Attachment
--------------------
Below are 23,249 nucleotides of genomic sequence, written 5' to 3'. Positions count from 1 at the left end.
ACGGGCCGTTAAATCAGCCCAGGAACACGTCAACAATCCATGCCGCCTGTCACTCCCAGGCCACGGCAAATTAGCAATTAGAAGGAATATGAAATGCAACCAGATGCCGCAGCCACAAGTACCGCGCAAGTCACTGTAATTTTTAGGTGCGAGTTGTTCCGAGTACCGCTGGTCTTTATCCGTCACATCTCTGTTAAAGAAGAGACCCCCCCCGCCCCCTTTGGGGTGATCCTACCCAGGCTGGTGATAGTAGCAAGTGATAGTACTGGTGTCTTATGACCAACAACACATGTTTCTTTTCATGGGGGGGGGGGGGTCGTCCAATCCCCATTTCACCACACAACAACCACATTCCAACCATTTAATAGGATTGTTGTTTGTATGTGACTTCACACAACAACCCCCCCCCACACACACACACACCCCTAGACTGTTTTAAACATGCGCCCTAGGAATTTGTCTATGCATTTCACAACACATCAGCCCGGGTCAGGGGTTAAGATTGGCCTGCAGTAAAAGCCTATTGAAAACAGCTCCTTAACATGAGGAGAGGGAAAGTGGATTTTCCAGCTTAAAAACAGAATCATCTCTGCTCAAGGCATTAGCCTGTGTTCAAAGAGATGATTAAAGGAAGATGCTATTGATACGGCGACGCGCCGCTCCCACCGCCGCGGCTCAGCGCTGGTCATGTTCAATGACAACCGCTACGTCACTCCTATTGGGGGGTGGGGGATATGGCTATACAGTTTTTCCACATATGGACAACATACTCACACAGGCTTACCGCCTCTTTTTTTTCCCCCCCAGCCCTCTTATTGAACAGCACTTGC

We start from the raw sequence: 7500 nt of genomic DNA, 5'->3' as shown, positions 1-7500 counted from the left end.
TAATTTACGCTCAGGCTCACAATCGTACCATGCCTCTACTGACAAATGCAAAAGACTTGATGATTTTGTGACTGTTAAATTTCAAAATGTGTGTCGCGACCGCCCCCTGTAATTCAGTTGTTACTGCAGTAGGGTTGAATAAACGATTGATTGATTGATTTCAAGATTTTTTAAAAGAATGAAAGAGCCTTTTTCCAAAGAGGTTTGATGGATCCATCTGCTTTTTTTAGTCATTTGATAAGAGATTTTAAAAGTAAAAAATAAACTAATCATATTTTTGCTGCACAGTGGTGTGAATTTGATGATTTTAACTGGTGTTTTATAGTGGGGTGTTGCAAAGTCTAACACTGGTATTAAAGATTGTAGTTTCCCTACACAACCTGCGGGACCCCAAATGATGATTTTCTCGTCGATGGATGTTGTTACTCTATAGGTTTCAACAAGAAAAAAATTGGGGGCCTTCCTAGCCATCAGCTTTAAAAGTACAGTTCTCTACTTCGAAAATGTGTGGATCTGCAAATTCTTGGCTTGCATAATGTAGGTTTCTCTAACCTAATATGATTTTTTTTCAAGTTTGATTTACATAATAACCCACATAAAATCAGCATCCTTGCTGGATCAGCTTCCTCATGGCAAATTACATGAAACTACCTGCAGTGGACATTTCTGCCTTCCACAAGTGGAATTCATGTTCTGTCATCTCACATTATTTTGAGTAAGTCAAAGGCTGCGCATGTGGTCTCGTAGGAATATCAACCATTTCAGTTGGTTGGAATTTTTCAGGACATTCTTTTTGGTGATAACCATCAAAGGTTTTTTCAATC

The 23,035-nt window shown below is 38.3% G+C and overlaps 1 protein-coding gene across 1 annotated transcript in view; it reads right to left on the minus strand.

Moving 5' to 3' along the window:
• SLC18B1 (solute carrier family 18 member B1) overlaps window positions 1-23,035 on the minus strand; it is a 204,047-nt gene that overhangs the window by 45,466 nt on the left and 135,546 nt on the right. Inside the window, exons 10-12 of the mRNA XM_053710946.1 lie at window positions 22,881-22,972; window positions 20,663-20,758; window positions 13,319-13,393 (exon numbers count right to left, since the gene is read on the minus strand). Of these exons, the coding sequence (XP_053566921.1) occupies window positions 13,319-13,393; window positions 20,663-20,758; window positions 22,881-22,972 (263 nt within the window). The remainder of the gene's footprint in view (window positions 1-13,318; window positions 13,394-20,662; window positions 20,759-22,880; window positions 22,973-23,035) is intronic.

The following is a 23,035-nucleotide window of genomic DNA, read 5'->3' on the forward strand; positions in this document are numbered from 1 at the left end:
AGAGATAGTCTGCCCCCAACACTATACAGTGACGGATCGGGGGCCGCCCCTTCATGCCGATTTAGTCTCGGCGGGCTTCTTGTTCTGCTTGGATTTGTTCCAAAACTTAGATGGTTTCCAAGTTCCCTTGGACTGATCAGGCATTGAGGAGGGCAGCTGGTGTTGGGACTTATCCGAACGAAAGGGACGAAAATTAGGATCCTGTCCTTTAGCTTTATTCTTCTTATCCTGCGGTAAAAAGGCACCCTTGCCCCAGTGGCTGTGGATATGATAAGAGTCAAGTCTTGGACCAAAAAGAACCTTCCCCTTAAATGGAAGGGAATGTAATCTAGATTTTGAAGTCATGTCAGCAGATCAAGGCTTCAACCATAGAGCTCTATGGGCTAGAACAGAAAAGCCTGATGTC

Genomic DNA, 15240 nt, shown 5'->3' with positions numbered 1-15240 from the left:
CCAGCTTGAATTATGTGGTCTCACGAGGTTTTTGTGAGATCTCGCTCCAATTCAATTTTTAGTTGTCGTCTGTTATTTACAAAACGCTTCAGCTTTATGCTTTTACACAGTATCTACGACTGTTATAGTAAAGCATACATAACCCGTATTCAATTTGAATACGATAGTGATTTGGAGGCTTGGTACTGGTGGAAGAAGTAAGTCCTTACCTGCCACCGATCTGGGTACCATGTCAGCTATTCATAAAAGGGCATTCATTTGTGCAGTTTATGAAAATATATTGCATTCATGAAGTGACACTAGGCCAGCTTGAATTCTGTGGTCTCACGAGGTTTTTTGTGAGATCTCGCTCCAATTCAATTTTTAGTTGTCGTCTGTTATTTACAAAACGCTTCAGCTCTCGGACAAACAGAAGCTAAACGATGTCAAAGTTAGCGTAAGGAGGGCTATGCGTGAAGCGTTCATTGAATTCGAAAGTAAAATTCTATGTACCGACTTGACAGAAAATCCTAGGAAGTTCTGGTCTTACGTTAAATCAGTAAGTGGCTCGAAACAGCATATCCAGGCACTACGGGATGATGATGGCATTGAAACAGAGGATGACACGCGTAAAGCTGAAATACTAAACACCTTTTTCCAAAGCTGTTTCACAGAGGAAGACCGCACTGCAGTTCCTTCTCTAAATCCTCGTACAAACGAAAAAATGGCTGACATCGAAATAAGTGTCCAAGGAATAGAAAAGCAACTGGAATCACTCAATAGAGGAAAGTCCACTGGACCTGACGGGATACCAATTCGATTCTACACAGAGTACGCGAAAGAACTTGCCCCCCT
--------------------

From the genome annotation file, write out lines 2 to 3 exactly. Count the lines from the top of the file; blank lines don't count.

ACGGGCCGTTAAATCAGCCCAGGAACACGTCAACAATCCATGCCGCCTGTCACTCCCAGGCCACGGCAAATTAGCAATTAGAAGGAATATGAAATGCAACCAGATGCCGCAGCCACAAGTACCGCGCAAGTCACTGTAATTTTTAGGTGCGAGTTGTTCCGAGTACCGCTGGTCTTTATCCGTCACATCTCTGTTAAAGAAGAGACCCCCCCCGCCCCCTTTGGGGTGATCCTACCCAGGCTGGTGATAGTAGCAAGTGATAGTACTGGTGTCTTATGACCAACAACACATGTTTCTTTTCATGGGGGGGGGGGGGTCGTCCAATCCCCATTTCACCACACAACAACCACATTCCAACCATTTAATAGGATTGTTGTTTGTATGTGACTTCACACAACAACCCCCCCCCACACACACACACACCCCTAGACTGTTTTAAACATGCGCCCTAGGAATTTGTCTATGCATTTCACAACACATCAGCCCGGGTCAGGGGTTAAGATTGGCCTGCAGTAAAAGCCTATTGAAAACAGCTCCTTAACATGAGGAGAGGGAAAGTGGATTTTCCAGCTTAAAAACAGAATCATCTCTGCTCAAGGCATTAGCCTGTGTTCAAAGAGATGATTAAAGGAAGATGCTATTGATACGGCGACGCGCCGCTCCCACCGCCGCGGCTCAGCGCTGGTCATGTTCAATGACAACCGCTACGTCACTCCTATTGGGGGGTGGGGGATATGGCTATACAGTTTTTCCACATATGGACAACATACTCACACAGGCTTACCGCCTCTTTTTTTTCCCCCCCAGCCCTCTTATTGAACAGCACTTGC

We start from the raw sequence: 7500 nt of genomic DNA, 5'->3' as shown, positions 1-7500 counted from the left end.